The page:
Institutional Change and Discontinuities in Farmers' Use of Hybrid Maize Seed and Fertilizer in Malawi: Findings from the 1996-97 CIMMYT/ MoALD Survey
AbstractThis study records the use of hybrid maize seed and fertilizer by small-scale farmers in Malawi, as well as their opinions about these inputs, from 1989-90 through 1996-97. Its main purpose is to determine whether the principal constraint to smallholders� use of maize hybrids is the acceptability of the hybrid maize germplasm or the institutional reforms and policies affecting its use. The study also provides information about a practice that has implications for the impact of seed technologies and seed industries � the recycling of nonconventional hybrids (i.e., saving seed of an F1 hybrid to plant in subsequent seasons). Findings of the most recent farmer survey in 1996-97 demonstrate that the grain quality or yield characteristics of maize hybrids no longer constrain smallholders� use of F1 hybrid seed. Farmers stated almost unanimously that they wanted to grow F1 hybrid seed, but most could not purchase as much seed as they wished. A large number of farmers recycle hybrid seed, which is not surprising, given the early stages of diffusion of hybrid maize in Malawi, the start-stop nature of policies affecting input use, and free seed distributed by the government and NGOs. It may be worthwhile for researchers to investigate prospects for producing hybrids whose characteristics resist deterioration from recycling. Aside from this plant breeding issue, pressing concerns of national maize production, food security, and the welfare of smallholders remain to be addressed. Farmers with the resources to use credit, purchase inputs, grow cash crops, or produce maize surpluses represent a smaller and smaller percentage of farmers. It is doubtful whether complete reliance on private initiatives can transform the smallholder maize sector in a country that relies on agriculture as much as Malawi, but where infrastructure is inadequate, nonfarm employment opportunities are few, and incentives are insufficient to mobilize trade and generate cash in rural areas.
Download InfoIf you experience problems downloading a file, check if you have the proper application to view it first. In case of further problems read the IDEAS help page. Note that these files are not on the IDEAS site. Please be patient as the files may be large.
Bibliographic InfoPaper provided by CIMMYT: International Maize and Wheat Improvement Center in its series Economics Working Papers with number 7674.
Date of creation: 1998
Date of revision:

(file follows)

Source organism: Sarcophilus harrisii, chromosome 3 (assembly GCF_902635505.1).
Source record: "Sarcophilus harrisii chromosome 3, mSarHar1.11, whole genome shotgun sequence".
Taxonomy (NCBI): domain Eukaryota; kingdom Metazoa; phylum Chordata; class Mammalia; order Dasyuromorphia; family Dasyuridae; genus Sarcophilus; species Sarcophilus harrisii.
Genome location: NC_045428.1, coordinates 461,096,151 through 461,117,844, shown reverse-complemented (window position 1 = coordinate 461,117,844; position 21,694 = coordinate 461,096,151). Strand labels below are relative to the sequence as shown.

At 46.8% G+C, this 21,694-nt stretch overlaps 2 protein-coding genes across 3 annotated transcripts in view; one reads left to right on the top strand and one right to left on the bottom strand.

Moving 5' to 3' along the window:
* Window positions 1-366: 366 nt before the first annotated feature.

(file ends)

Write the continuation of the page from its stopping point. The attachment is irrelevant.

Please report citation or reference errors to , or , if you are the registered author of the cited work, log in to your RePEc Author Service profile, click on "citations" and make appropriate adjustments.:
- Jappelli, Tullio, 1990. "Who Is Credit Constrained in the U.S. Economy?," The Quarterly Journal of Economics, MIT Press, vol. 105(1), pages 219-34, February.
- Kydd, Jonathan & Christiansen, Robert, 1982. "Structural change in Malawi since independence: Consequences of a development strategy based on large-scale agriculture," World Development, Elsevier, vol. 10(5), pages 355-375, May.
- Zeller, Manfred & Ahmed, Akhter U. & Babu, Suresh Chandra & Broca, Sumiter S. & Diagne, Aliou & Sharma, Manohar, 1996. "Rural finance policies for food security of the poor," FCND discussion papers 11, International Food Policy Research Institute (IFPRI).
- Smale, Melinda & Heisey, Paul W & Leathers, Howard D, 1995. "Maize of the Ancestors and Modern Varieties: The Microeconomics of High-Yielding Variety Adoption in Malawi," Economic Development and Cultural Change, University of Chicago Press, vol. 43(2), pages 351-68, January.
- Simtowe, Franklin & Zeller, Manfred & Diagne, Aliou, 2009.
"The Impact of credit constraints on the adoption of hybrid maize in Malawi,"
2009 Conference, August 16-22, 2009, Beijing, China
51627, International Association of Agricultural Economists.
- Franklin Simtowe & Manfred Zeller & Aliou Diagne, 2009. "The impact of credit constraints on the adoption of hybrid maize in Malawi," Review of Agricultural and Environmental Studies - Revue d'Etudes en Agriculture et Environnement, INRA Department of Economics, vol. 90(1), pages 5-22.
- Morris, Michael L. & Risopoulos, Jean & Beck, David, 1999. "Genetic Change in Farmer-Recycled Maize Seed: A Review of the Evidence," Economics Working Papers 7683, CIMMYT: International Maize and Wheat Improvement Center.
- Diagne, Aliou & Zeller, Manfred, 2001. "Access to credit and its impact on welfare in Malawi:," Research reports 116, International Food Policy Research Institute (IFPRI).
For technical questions regarding this item, or to correct its authors, title, abstract, bibliographic or download information, contact: (AgEcon Search).
If references are entirely missing, you can add them using this form.